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Metallomics : integrated biometal science

The effect of sodium thiosulfate on the metabolism of cis-platin in human plasma in vitro.


PMID 22842879

Abstract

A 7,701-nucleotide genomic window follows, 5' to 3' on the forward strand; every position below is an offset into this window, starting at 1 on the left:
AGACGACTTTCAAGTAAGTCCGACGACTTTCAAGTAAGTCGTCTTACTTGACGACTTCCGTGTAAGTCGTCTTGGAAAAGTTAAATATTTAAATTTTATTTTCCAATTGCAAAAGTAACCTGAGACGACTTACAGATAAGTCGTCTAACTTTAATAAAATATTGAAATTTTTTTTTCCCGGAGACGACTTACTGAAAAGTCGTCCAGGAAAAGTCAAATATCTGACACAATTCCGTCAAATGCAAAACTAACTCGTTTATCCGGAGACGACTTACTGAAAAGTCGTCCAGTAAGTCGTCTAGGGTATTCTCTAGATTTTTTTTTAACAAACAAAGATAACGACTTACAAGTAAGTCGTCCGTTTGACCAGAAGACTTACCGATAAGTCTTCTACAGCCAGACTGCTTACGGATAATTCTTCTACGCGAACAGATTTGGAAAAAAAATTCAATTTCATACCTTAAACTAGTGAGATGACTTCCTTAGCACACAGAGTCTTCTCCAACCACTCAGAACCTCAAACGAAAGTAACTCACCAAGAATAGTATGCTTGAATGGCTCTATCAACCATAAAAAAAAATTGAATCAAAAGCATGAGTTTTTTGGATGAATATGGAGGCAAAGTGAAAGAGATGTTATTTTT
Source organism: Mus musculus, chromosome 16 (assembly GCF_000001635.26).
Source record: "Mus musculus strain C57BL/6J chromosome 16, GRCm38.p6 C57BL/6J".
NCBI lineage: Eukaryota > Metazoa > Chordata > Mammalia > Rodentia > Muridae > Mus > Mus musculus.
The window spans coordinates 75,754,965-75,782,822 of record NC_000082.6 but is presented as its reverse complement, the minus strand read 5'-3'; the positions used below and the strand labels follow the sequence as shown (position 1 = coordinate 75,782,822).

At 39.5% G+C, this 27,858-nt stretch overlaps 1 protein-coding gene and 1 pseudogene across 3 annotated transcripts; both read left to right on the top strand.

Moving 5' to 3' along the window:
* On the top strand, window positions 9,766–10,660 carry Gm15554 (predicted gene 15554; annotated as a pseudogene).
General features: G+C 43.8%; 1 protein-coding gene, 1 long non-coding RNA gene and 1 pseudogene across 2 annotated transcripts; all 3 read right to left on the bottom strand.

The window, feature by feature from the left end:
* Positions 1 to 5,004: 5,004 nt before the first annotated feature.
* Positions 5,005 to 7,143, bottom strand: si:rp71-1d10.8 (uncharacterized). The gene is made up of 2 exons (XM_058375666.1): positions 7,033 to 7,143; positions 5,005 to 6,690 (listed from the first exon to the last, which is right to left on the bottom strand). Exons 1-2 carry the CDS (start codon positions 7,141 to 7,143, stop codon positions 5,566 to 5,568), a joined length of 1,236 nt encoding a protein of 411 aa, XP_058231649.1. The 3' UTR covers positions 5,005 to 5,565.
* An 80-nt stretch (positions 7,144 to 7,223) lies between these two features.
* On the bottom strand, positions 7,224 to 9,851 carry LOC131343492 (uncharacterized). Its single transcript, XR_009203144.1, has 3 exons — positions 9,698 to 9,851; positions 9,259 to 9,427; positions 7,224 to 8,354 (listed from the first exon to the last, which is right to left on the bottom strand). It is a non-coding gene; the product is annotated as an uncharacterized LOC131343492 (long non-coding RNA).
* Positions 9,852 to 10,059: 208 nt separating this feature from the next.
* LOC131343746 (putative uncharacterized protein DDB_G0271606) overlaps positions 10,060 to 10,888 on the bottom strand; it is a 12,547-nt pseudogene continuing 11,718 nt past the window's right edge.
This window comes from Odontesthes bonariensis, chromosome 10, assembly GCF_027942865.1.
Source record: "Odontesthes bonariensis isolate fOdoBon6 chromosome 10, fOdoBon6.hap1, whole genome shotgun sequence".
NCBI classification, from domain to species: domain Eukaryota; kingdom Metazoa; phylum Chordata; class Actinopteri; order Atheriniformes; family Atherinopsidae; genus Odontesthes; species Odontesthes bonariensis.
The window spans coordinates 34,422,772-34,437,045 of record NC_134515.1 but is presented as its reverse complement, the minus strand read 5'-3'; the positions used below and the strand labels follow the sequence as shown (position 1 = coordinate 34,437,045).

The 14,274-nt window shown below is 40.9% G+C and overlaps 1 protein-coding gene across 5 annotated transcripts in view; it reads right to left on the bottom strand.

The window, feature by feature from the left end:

The anticancer drug cis-platin (CP) is widely used to treat patients, but it is also associated with significant side effects, including nephrotoxicity. Given that this metallodrug is intravenously (iv) administered, its biotransformations in the bloodstream are likely to be involved in mediating these side-effects. Previous studies have revealed that the iv administration of patients/mammalian model organisms with sodium thiosulfate (STS) can ameliorate the side effects of CP, but the underlying molecular basis remains elusive. We have studied the effect of STS on the metabolism of CP in human plasma in vitro by determining the platinum (Pt) distribution using size exclusion chromatography (SEC) coupled on-line to an inductively coupled plasma atomic emission spectrometer (ICP-AES). The addition of STS to plasma 10 min before CP was added accelerated the hydrolysis of CP and resulted in the formation of a Pt-STS complex. Conversely, when plasma was incubated with CP for up to 3 h and STS was added thereafter the analysis of the obtained mixture revealed that the formation of the same Pt-STS complex which in turn greatly diminished the plasma protein binding of CP-derived hydrolysis products. Thus, the observed amelioration of the side effects of CP by STS can be rationalized in terms of the rapid formation of a biologically inactive Pt-STS complex in the bloodstream. This is the first mechanism that can explain the amelioration of the side effects of CP by STS. Based on the fact that cis-platin remained in plasma for a considerable amount of time, the optimization of the administration sequence, the molar ratio and the time delay between the administration of both drugs emerges as a viable strategy to achieve a careful balance between ameliorating the side effects while leaving the antitumour activity intact. Our results demonstrate that in vitro studies can be useful to develop feasible strategies to mitigate the side-effects of Pt-based anticancer drugs in patients.